The Museum of Scottish Lighthouses, in Fraserburgh, Aberdeenshire, consists of the first lighthouse built on mainland Scotland and a purpose-built museum. The highlight of a visit is a 45 minute guided tour to Kinnaird Head lighthouse. We are open all year. The museum building contains several galleries containing a fabulous nationally Recognised collection of glass lenses, lighting technology and social history artefacts covering the lives of the men and families who guarded Scotland's coastline for over two hundred years. There are audio-visual displays and interactive exhibits that will engage you both in science and history. After your visit to the lighthouse, relax in our cafe and shop and watch the view of the Moray Firth.
The Royal Deeside Railway operates regular services from April to September. This year will see more Bon Accord steam days following the successful commissioning of this wonderful old (1897) Andrew Barclay locomotive after its full restoration. A particularly interesting weekend is always the annual Crathes Steam and Vintage Rally in August when numerous steam engines, road rollers, tractors, etc are on fully operating display.
The railway has its own shop and buffet car, with location details and full timetable being available on our website.
Duff House is a treasure house and cultural arts centre operated by a unique partnership of Historic Scotland, the National Galleries of Scotland and Aberdeenshire Council. Story-tellers, musicians and artists are at home here and Duff House organises a regular artistic programme of exhibitions, music and lectures.
With extensive grounds and woodland walks by the river Deveron you will find a day is not enough.
Visit Dunnottar Castle for an unforgettable experience. A dramatic and evocative ruined cliff top fortress in a truly stunning setting.
Delve into an intriguing piece of Scotland's rich heritage with a visit to Dunnottar Castle. Open daily 10 am to sunset (or 5pm whichever is earlier). Closed Christmas Day, Boxing Day and Jan 1 and 2nd. Walk along the coast path from Stonehaven or visit from the nearby Castle car park.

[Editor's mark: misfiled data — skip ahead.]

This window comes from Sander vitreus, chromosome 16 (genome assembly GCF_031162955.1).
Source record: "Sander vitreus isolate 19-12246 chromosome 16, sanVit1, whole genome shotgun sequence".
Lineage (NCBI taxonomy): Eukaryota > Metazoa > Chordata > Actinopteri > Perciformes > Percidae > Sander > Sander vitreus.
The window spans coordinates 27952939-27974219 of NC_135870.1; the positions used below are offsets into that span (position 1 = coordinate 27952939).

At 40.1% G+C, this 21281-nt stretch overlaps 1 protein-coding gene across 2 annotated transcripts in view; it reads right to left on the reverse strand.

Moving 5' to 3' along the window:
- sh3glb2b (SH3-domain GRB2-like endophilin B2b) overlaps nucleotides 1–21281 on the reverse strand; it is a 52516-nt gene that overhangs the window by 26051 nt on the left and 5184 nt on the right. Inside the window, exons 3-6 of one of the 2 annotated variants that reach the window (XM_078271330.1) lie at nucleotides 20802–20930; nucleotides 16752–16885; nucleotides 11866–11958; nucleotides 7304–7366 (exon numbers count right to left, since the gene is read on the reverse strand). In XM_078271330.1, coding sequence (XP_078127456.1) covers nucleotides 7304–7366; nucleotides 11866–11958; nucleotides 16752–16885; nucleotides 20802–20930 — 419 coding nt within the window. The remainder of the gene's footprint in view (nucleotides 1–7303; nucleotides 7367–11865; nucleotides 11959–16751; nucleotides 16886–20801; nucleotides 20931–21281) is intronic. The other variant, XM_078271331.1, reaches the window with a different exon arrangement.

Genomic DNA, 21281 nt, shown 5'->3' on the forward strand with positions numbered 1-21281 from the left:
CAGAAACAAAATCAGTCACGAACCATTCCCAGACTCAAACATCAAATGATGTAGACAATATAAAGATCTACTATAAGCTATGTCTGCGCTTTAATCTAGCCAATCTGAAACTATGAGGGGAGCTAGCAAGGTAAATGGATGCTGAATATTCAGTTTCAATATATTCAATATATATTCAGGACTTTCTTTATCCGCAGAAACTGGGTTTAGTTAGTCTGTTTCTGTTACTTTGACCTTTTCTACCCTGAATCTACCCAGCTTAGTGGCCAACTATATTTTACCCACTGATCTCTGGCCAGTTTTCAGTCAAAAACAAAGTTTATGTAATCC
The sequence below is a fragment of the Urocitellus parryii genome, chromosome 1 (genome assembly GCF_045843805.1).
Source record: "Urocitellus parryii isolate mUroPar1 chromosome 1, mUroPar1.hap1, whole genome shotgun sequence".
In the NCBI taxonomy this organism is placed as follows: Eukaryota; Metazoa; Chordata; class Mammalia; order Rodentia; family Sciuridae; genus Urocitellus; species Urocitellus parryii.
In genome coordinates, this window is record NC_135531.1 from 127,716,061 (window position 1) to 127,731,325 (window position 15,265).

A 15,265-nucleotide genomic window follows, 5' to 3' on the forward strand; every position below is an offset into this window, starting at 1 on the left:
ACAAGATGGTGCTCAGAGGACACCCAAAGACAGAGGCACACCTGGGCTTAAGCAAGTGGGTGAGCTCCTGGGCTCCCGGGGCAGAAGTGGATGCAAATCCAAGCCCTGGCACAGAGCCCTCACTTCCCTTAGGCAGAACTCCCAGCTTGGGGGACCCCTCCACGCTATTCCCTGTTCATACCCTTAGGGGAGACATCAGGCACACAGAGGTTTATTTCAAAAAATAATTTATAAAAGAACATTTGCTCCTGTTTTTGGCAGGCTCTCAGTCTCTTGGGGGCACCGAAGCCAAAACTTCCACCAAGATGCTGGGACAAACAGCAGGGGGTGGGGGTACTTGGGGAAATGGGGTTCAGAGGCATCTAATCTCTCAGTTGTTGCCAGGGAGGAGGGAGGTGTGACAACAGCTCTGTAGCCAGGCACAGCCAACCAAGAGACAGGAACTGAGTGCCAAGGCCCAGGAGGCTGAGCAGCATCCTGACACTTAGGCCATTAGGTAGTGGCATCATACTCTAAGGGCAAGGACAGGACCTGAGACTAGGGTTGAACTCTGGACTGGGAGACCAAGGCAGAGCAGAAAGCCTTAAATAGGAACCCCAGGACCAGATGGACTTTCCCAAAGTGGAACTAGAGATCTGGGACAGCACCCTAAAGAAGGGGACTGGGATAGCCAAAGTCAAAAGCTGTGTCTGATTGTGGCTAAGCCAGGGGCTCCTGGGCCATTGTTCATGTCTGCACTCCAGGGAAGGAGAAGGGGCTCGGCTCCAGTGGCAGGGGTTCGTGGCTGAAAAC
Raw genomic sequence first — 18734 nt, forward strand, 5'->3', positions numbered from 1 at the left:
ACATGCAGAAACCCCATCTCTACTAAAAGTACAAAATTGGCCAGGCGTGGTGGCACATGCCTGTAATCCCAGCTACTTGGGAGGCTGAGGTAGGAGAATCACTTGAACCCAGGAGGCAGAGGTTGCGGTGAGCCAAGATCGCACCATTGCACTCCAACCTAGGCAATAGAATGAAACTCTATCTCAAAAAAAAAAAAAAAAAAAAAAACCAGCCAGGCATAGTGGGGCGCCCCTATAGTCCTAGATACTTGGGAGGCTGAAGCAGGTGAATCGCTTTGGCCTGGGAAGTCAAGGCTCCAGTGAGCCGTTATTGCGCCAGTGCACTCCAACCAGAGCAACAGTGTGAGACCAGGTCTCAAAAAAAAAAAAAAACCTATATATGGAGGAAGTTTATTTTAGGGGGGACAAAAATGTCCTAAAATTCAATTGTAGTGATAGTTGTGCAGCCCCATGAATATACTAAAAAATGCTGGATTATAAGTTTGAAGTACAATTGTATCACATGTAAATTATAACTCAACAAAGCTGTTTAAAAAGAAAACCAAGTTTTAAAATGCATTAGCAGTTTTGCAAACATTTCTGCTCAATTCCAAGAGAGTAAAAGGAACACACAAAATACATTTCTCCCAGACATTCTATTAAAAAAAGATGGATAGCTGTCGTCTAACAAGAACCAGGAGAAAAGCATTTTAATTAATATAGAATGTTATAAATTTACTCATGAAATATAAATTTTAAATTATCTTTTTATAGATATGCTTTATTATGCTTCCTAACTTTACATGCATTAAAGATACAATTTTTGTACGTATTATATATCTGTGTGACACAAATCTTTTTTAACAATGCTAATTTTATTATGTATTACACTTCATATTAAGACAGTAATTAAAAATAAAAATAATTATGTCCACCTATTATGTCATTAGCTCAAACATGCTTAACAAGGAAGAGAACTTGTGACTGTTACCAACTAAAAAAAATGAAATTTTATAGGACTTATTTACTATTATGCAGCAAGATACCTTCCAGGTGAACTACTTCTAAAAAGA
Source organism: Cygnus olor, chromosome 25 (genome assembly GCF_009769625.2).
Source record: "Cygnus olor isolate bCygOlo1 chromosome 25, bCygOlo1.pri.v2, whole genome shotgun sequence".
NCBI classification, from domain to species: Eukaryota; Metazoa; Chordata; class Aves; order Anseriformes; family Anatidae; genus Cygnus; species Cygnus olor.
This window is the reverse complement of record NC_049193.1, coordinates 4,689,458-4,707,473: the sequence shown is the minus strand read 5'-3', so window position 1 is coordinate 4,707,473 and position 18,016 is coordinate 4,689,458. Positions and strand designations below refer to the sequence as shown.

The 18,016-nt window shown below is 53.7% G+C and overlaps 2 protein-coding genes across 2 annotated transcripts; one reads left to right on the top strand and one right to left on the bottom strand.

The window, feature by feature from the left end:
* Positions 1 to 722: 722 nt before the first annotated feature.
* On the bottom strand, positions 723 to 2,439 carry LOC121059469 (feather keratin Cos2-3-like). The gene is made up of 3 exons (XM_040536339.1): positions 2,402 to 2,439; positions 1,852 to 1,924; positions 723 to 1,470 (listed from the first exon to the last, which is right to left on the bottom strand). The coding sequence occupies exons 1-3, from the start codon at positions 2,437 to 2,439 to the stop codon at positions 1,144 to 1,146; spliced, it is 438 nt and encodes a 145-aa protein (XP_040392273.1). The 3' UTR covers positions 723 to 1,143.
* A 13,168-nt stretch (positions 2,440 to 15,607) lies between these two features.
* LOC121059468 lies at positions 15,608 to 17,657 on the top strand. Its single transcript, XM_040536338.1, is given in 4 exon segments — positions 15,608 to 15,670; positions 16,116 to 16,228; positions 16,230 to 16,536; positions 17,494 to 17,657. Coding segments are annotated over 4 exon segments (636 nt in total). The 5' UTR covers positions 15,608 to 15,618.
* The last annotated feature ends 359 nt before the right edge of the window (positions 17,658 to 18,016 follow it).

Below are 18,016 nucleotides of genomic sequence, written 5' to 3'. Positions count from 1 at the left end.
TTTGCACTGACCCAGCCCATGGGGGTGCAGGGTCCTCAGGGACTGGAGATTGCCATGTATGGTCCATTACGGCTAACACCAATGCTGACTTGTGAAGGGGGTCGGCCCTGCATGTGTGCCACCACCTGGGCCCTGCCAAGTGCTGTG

The building was originally a herring barrel store, then the foundry of the Consolidated Pneumatic Tool Company Ltd., before being converted in 1998 to a (650m2 ) modern visitor centre which illustrates the history of Fraserburgh and its people.
The Heritage Centre building is leased by Fraserburgh Heritage Society and the Centre is run by volunteers from the Society. Enjoy your time here in this Award-winning Museum created by the local community.
Be amazed by the splendid architecture on this Baronial residence. Fine heraldic sculpture and inscribed stone friezes and fireplaces remain on this ruin.
Robert the Bruce sought shelter on this spot in the 14th century and today there is plenty to explore. Situated on the banks of the River Deveron on the outskirts of Huntly it makes a pleasant place to soak up the historic atmosphere
The Salmon House was purpose built in 1834 by the Seafield Estate, which then owned the salmon fishing rights along the coast. The three storey building provided an office, a bothy, an ice house, a fish preparation area, workshop and storage accommodation.
Today the Salmon Bothy is a museum housing information on the fascinating history of Portsoy and the surrounding area and on the salmon fishing industry, as well as a a centre for genealogical research and an arts venue.